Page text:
Arts & Culture

Robert De Niro shares his father’s story

Ivy Film Festival brings actor to campus, screens documentary on father’s painting legacy

Senior Staff Writer
Friday, April 8, 2016

Actor Robert De Niro speaks with President Christina Paxson P’19 about the documentary “Remembering the Artist Robert De Niro Sr.,” which highlights his father’s art.

When actor Robert De Niro took the stage at the Salomon Center Thursday night, the focus was not on him, but on another Robert De Niro.

The Ivy Film Festival’s third night of programming centered on Robert De Niro Sr. with a screening of “Remembering the Artist Robert De Niro Sr.,” a documentary film focused on the painting career of the Academy Award winner’s father. Afterwards, the younger De Niro came on stage along with director of the film Perri Peltz ’82 P’19  and art advisor Megan Fox Kelly, who provided a professional perspective on De Niro Sr.’s work. Christina Paxson P’19 stoked the conversation as moderator.

Though the name Robert De Niro now calls to mind the stern-faced actor of “Taxi Driver” and “The Godfather,” 70 years ago, there was a different Robert De Niro famous for his work in the arts. The film, commissioned by De Niro, was an attempt to bring his father out of the shadows.

De Niro said he had wanted to make a film about his father for a long time. His father’s friend, interviewed in the film, described De Niro Sr. as “a victim of his time” — a tormented artist who refused to fit into any one category. Resistant to marketing himself as an abstract painter, or, later on, as a pop artist or minimalist, De Niro Sr.’s work never got the acclaim he felt it deserved.

The painter left behind a large collection of journal entries documenting this sentiment, along with paintings and plenty of grainy footage shot on a Super 8 camera. The result was an easily assembled documentary, featuring clips of a young De Niro Sr. interwoven with shots of De Niro Jr. discussing his father in his old art studio. Baby pictures of De Niro Jr. also make an appearance.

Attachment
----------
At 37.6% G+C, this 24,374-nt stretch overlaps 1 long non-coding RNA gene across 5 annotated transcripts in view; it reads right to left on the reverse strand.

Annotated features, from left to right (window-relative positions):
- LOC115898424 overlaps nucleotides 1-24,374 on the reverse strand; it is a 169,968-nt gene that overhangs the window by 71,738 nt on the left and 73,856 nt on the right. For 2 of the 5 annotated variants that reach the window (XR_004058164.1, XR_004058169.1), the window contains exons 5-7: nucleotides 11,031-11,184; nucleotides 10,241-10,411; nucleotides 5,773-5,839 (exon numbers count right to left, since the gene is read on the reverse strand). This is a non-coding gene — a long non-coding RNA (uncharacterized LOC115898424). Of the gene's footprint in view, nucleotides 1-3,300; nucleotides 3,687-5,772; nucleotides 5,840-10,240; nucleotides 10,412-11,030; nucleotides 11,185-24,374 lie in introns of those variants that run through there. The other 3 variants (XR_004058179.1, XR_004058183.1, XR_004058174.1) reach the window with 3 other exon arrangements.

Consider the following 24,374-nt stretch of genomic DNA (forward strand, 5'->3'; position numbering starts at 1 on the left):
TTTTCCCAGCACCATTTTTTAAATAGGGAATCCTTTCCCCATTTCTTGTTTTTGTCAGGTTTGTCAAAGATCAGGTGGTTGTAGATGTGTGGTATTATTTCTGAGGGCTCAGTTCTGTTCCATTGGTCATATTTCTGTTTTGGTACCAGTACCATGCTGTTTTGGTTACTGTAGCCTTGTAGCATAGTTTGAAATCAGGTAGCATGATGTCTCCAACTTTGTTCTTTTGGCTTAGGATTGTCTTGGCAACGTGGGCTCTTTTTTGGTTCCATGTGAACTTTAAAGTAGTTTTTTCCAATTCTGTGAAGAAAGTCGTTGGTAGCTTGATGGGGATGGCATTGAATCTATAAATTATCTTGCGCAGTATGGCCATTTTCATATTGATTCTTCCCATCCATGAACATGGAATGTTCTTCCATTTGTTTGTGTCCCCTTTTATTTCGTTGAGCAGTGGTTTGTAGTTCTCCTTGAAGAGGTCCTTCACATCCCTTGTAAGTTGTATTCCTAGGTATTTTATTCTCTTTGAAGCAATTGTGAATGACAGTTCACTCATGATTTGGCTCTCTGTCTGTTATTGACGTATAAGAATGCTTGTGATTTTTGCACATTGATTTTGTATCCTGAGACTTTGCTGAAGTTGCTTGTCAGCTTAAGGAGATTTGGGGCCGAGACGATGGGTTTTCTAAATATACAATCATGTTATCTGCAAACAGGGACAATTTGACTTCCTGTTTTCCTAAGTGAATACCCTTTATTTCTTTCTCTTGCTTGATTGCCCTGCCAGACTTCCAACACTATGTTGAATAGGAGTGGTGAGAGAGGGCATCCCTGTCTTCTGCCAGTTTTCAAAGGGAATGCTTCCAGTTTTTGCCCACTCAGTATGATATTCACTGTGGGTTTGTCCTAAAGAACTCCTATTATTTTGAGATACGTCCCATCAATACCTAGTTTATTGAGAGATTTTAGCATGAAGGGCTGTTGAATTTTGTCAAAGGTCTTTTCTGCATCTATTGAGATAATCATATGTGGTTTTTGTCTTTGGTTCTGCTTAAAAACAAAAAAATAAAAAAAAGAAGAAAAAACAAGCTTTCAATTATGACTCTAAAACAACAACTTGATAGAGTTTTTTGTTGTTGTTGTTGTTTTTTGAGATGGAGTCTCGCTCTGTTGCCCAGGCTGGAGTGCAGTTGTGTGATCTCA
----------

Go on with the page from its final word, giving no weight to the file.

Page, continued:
Ever since he was a child, De Niro has felt appreciation for his father’s craft. “His dedication even when he was young — it was very strong. I saw it, and I sensed it,” he said, restraining tears on stage to a packed auditorium as Paxson offered a pat on the shoulder.

De Niro told the audience that the film was never meant to be seen by the public but rather was purely for family, intended as a way to let his children know who their grandfather was. He preserves his father’s art studio for the same reason.

But De Niro said, after a while, “It became clear it was the story of many artists.” When asked by an audience member if he had any reservations about publicizing the film, De Niro said he did not hesitate in the slightest. He entered the film in the 2014 Sundance Film Festival.

De Niro hopes that this film can help his father emerge from the obscurity that plagued his career. The panelists agreed that De Niro Sr. never reached an “‘I did it’” moment, Kelly said. Now, his legacy has a shot.

Since the film premiered at Sundance, Kelly said awareness of De Niro Sr. has already jumped markedly, regarding both who he was and what he did.

This late claim to fame inspired De Niro with simple advice for the audience.

“Do what you love doing, but don’t expect any recognition,” he said.

Correction: A previous version of this article stated that Robert De Niro starred in “Taxi Cab.” In fact, he starred in the movie “Taxi Driver.” The Herald regrets the error. 

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